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Top 5 Bike Workouts for the Time Crunched Triathlete

Out of the 3 disciplines of triathlon, the bike (being over 50% of most triathlons) is obviously the most time consuming. However finding time to put in hours upon hours in the saddle is often hard when you have a job, family, school, etc. The following 5 bicycle triathlon workouts will still build your cycling fitness without wasting your time. The first 3 workouts are on the indoor bike trainer. This can truly maximize your time. When training on a bike trainer, there are no down hills, stoplights, or any other reason where your focus should shift from pedaling. When doing a bike session on a trainer, think of it as time and half. Meaning 45min spend outside can be done for 30min on a trainer.

1.   Bike Tabata intervals on an Indoor Trainer (30-45min): This bike session is perfect any time of the year and can be substituted for another bike session to spice up your training. This 30-45min workout can be done on a spin bike at the gym after a swim session, or in the convenience of your home on a bike trainer after work.

The Workout: Warm-up 15-20 minutes. Then move on to your Tabata set: complete 20 seconds hard, 10 seconds easy for a total of 4 minutes. The 20 seconds of effort must be as hard as possible. Recover easy for 10 minutes. Repeat the Tabata set one more time, then cool-down with easy spinning.

 2.   Monster Indoor Session (50min): This bike session focuses on muscular endurance and is one of my personal favorites for truly punishing your legs. As good coaches always say “cry in training and laugh on race day as your hammering past your competition”.

The Workout: Warm-up 15 minutes, including 4×30 quick sprints. Then proceed to a 10 interval: first 5min hard (Z3 heart rate), then the last 5min harder (Z4 heart rate). Recover with 5min of fast pedaling for 10min then repeat the first interval one more time. Cool down 10 minutes

 3.   Force and skills (1hr): This bike session, as the name implies, focuses on two important aspects of cycling that should be developed in the off season. Force to climb hills, and skills to increase your bike efficiency. This allows you to smoothly pedal along while using less energy.

The Workout: Warm-up 15 minutes including 4×30 quick sprints. Then proceed to 2min of hard climbing at a low cadence (50-60rpm), this needs to be hard. Then for 2min, pedal at a high cadence (90-100rpm). Try to keep your effort steady the entire workout. Heart rate shouldn’t drop below Z3. Recover for 2min then repeat 5 times. Cool down for 15 minutes.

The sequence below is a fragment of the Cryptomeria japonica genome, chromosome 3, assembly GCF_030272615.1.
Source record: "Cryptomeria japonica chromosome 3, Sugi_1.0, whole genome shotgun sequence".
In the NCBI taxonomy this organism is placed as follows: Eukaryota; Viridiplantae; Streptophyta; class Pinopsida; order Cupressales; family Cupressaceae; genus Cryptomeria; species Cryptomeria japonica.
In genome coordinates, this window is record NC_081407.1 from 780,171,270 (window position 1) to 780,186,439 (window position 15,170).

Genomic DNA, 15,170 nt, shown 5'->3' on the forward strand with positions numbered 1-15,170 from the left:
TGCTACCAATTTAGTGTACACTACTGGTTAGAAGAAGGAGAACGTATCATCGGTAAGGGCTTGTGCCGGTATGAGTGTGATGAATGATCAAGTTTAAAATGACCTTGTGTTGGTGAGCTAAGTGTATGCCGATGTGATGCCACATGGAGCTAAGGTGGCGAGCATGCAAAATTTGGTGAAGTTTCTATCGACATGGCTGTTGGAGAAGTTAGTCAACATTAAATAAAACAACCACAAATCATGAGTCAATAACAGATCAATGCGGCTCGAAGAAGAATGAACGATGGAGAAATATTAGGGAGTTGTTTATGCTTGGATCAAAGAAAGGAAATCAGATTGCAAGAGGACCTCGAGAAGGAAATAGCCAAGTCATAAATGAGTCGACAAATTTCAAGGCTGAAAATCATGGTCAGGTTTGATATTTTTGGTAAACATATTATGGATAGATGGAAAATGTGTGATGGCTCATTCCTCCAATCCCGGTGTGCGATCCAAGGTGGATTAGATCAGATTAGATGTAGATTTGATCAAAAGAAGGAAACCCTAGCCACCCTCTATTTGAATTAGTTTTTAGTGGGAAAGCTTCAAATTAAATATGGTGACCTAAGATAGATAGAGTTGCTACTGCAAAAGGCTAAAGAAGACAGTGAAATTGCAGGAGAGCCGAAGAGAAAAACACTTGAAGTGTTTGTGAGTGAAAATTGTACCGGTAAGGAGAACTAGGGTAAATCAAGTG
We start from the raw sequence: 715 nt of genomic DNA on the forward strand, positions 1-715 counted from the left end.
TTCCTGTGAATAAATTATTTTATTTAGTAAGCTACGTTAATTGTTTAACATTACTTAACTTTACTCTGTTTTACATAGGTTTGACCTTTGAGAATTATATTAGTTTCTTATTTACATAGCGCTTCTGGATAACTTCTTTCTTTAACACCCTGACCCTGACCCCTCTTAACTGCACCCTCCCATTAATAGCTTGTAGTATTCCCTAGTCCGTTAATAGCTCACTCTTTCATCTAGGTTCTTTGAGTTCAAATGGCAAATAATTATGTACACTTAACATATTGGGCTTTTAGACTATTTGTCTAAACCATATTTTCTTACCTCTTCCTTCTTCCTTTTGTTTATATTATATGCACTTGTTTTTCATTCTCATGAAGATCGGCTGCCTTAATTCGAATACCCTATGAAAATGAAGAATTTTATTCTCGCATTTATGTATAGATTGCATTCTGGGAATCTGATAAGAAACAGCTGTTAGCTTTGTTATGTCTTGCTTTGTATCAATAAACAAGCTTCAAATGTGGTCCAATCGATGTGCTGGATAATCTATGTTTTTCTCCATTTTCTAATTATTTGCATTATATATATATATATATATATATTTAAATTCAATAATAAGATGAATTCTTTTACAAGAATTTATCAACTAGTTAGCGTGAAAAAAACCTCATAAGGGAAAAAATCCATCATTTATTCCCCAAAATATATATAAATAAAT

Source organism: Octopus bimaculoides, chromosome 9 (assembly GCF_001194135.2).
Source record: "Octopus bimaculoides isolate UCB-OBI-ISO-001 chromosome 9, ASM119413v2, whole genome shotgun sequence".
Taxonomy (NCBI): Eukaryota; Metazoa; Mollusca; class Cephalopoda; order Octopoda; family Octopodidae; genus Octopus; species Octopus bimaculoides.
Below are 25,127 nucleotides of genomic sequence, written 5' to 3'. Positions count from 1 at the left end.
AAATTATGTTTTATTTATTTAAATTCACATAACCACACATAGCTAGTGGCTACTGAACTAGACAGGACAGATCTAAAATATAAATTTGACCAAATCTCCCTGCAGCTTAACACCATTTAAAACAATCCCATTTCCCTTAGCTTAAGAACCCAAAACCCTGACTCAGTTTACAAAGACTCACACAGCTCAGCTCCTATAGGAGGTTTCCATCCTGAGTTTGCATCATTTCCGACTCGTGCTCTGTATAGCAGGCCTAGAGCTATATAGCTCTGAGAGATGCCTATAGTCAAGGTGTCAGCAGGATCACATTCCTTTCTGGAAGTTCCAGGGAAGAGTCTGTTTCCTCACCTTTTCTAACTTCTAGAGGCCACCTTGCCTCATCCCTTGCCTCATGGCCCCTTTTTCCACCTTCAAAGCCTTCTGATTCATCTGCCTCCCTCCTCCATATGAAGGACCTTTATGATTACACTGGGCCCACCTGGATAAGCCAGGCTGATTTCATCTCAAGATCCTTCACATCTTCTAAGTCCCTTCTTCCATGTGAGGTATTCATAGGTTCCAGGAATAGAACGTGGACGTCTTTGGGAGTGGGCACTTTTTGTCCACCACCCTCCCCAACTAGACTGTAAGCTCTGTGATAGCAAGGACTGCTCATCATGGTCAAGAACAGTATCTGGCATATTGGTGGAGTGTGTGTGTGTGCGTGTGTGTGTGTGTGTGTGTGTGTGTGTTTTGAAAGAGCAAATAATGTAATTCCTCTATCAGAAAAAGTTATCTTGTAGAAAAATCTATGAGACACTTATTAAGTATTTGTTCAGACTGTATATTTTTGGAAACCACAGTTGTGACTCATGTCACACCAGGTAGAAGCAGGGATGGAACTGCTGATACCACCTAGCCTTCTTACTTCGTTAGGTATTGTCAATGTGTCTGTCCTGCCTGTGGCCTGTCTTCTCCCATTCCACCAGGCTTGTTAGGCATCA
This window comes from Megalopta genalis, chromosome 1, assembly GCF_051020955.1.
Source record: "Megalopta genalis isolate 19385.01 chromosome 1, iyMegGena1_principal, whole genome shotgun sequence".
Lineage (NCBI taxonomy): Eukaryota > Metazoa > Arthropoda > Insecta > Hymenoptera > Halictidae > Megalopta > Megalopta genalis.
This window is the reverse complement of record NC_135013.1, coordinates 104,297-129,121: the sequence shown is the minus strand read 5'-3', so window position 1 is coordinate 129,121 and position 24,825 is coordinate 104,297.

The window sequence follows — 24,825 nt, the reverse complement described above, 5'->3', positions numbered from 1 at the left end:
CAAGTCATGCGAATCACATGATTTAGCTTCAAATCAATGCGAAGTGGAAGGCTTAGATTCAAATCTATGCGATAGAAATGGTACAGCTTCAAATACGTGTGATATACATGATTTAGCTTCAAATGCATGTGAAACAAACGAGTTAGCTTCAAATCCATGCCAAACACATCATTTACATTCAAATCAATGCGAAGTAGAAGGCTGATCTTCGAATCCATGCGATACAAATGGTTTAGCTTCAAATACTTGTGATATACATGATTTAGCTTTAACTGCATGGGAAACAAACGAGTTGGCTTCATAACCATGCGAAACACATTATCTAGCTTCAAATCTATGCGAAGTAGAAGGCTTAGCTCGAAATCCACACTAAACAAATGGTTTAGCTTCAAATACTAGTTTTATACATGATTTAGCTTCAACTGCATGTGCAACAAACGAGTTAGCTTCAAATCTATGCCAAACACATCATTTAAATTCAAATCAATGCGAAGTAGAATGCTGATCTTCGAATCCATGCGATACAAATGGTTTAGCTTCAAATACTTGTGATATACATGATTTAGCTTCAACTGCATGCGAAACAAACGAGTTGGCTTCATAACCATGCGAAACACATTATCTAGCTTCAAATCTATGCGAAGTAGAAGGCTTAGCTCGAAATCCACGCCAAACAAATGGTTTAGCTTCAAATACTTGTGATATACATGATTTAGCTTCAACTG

4.   High Cadence Bike Spin (45-90min): This bike workout will train your body to increase muscle recruitment and pedal more efficiently. It can be used as a commuting workout or as a stand-alone workout. I would personally do 15min of this workout on the way to work, 15min on the way home, then 45min after I drop my book bag off after work. Do whatever is most convenient for you and remember to have fun with this workout! It’s totally fine to do this workout on a mountain or cyclocross bike as well.

The workout: Ride for 45-90 minutes (choose longer time for Half-Iron to Iron distance training) at a cadence of 90-100RPM, no slower. Use a gear that has you breathing deeply for the ride, but without the legs burning so much that cadence slows. If you cannot maintain the RPM for the full time, split this into 10min high RPM efforts separated by 1-2 minute recovery periods.

 5. Tempo (60– 80min): This workout is really fun to do outside, for when wind is flying over you as your hammer away, you can imagine yourself in your race passing your competition all the way to the bike to run transition (T2).

The workout: Warm-up well for 15-20min Then ride 45-60 minutes non-stop in the heart rate 3-4 zone on a mostly flat course. 80-90 rpm. Smooth pedaling. Aero position if possible.


About The Author

Brad Haag is a Triathlon Coach, Personal Trainer, and a National Qualifying Triathlete. As a graduate of Ben Greenfield’s Superhuman Coach program, Brad specializes in coaching endurance and warrior class athletes to peak performance. He can be found at HaagsAthletics.com or as a featured coach at PacificFit.net

About Eric H. Doss

Eric is a triathlete and writer. He has competed in all distances of triathlons, from sprints to full Ironman distance races. He founded FitEgg.com in 2009 to meet the increasing need for professional, unbiased reviews of triathlon gear.

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